Materials and Methods
Adult L. nigrinus used in the following bioassays were laboratory-reared progeny from adults collected near Victoria, British Columbia, Canada (48.48° N, 123.36° W) in late winter. Rearing conditions followed standardized protocols (Lamb et al. 2005).
The following fall, after aestival diapause, newly emerged adults were individually held in Petri dishes on wet filter paper and held at 15° C and 12:12 L:D for up to 24 h before each bioassay. Eastern hemlock seedlings with high densities of A. tsugae (75% of needle cushions infested) were collected from locally infested forests in Giles Co., Virginia.
Visual cue bioassay
The experimental arena was a soil filled pot with a 177 cm2 surface area (15 cm diameter) in a climate controlled room at 9.7–12.9° C and 42–78% RH. The arena size was deemed adequate given the small size of the beetles (2–3 mm length). An uninfested hemlock seedling (40 cm tall, 5 years old, and 0.5 cm diameter at the root crown) was positioned in the middle of the arena. Although beetles also encounter saplings and mature trees in the field, we did not attempt to mimic these trees in the laboratory. A border of white paper covered in fluon was placed along the perimeter of the arena and the arena was covered in beige-colored sand. Individual L. nigrinus adults were placed in the arena (7 cm from the seedling) and recorded as locating the seedling or not during an arbitrary 10-minute time period under either light (25W soft-white light bulb to mimic daylight) or dark (25W red light bulb to mimic night) conditions (n = 20). Beetles were randomly assigned to the light treatment and not reused. Beetle sex was not determined. The same bioassay was repeated in winter to confirm results of the fall experiment. The beetles in winter had fed on A. tsugae for two months in rearing containers.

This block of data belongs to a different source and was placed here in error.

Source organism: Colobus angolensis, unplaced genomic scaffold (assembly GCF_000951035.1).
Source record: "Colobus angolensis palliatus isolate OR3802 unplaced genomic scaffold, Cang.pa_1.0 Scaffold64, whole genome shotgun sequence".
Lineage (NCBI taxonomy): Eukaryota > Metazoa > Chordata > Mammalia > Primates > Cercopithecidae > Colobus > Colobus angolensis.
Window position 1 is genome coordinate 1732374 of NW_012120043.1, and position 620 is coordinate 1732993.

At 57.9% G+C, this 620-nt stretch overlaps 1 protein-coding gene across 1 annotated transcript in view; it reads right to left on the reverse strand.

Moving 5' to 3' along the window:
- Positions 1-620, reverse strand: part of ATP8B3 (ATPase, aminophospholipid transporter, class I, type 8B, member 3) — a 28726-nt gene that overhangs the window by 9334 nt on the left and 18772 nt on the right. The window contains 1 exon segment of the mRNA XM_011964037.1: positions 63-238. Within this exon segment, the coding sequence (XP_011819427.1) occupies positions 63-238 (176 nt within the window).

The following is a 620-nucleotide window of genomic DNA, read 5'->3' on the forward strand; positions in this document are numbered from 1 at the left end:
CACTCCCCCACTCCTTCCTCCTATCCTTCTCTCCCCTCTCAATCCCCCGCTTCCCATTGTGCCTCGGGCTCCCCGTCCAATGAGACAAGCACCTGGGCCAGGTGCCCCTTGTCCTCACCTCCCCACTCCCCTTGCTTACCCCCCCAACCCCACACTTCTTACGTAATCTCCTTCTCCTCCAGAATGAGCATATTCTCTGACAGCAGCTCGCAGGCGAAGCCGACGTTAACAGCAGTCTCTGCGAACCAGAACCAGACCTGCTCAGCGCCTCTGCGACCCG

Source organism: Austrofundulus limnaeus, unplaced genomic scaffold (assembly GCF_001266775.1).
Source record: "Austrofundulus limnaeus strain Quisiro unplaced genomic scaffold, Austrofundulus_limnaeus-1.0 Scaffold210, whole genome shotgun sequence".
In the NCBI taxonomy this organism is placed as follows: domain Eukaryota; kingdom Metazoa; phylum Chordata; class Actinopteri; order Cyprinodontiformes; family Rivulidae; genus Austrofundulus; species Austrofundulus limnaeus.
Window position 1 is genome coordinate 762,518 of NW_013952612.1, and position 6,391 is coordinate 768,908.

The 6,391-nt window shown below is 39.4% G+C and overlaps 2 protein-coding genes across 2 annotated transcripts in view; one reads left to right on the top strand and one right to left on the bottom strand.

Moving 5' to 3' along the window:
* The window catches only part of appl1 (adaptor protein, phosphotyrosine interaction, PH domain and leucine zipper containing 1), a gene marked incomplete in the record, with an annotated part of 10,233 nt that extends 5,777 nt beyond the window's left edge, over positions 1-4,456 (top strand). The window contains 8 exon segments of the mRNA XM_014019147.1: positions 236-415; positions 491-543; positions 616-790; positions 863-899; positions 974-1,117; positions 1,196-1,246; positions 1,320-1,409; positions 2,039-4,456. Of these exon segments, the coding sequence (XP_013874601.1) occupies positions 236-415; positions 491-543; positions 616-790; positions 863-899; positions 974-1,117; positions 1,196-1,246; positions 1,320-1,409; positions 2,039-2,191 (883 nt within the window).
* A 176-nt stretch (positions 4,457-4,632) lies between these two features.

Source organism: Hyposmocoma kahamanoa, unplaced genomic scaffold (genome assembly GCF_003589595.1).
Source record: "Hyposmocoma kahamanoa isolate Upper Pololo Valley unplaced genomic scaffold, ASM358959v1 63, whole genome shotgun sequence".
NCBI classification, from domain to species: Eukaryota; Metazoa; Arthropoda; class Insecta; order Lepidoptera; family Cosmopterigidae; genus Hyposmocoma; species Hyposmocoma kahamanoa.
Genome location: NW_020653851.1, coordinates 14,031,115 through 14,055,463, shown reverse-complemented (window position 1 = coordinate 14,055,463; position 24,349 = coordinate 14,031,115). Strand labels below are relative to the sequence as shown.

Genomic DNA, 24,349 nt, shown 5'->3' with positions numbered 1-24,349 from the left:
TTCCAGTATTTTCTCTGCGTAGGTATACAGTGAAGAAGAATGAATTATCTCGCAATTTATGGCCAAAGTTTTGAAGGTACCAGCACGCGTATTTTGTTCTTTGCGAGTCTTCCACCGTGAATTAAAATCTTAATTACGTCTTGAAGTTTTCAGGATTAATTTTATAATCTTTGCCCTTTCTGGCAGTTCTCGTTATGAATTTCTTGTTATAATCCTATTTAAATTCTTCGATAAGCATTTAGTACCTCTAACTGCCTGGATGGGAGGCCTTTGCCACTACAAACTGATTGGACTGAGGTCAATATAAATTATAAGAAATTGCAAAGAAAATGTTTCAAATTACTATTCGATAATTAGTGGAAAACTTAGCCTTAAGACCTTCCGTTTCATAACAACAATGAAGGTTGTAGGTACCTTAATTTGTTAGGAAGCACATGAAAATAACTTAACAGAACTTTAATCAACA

Prey searching behavior bioassay
Prey searching behavior was studied on A. tsugae-infested and uninfested hemlock seedlings (n = 10) in the laboratory using the same experimental arena, similarly sized seedlings, and environmental conditions described previously. First, an ad libitum observation of 13 beetles on the seedlings was conducted to catalogue behaviors. Nine behaviors were defined for examination during the bioassay (Table 1). Individual beetles were placed on the arena surface with either an A. tsugae-infested or uninfested seedling in a 0.45 m3 muslin cage under white light. They were continuously recorded with a Panasonic Digital Palmcorder Model PVGS35 (Panasonic, www.panasonic.com) that was linked to a desktop computer to transfer, archive, and watch the video (Flowers et al. 2007). The camera was held by hand and adjusted when plant parts obscured the beetles. Video recording started when beetles contacted the stem and ended when they began feeding on A. tsugae (i.e., prey searching was successful), flew off the seedling, or 30 min had expired. From the footage, the frequency of each behavior (bouts), elapsed time until each behavior began (latency) and the total time length of each behavior, when applicable, were recorded in seconds. Beetles were randomly assigned the seedling treatment and not reused. Beetle sex was determined after each bioassay by protraction of the genitals.
The visual cue bioassay data were arranged in a 2 × 2 contingency table to test if the proportion of beetles locating trees in either light or dark was similar (using Yate's correction for continuity). To determine if results from the fall and winter bioassays were homogenous, a heterogeneity chi-square analysis was conducted (using Pearson's Chisquare).
For the prey searching behavior bioassay, the bouts, latency, and total time length for each behavior, when applicable, were compared between A. tsugae-infested and uninfested seedlings by non-parametric Mann-Whitney U tests (0.05 significance level). All data are presented as standard error of the mean. In addition, the number of times a beetle switched from one behavior to another was tallied and behavioral sequence diagrams were created from the pooled activity of ten individual beetles on each treatment using Microsoft PowerPoint. Arrows were used in the diagrams to indicate the sequence of behaviors; their font size indicates the relative frequency of behavioral flow.
Visual cue bioassay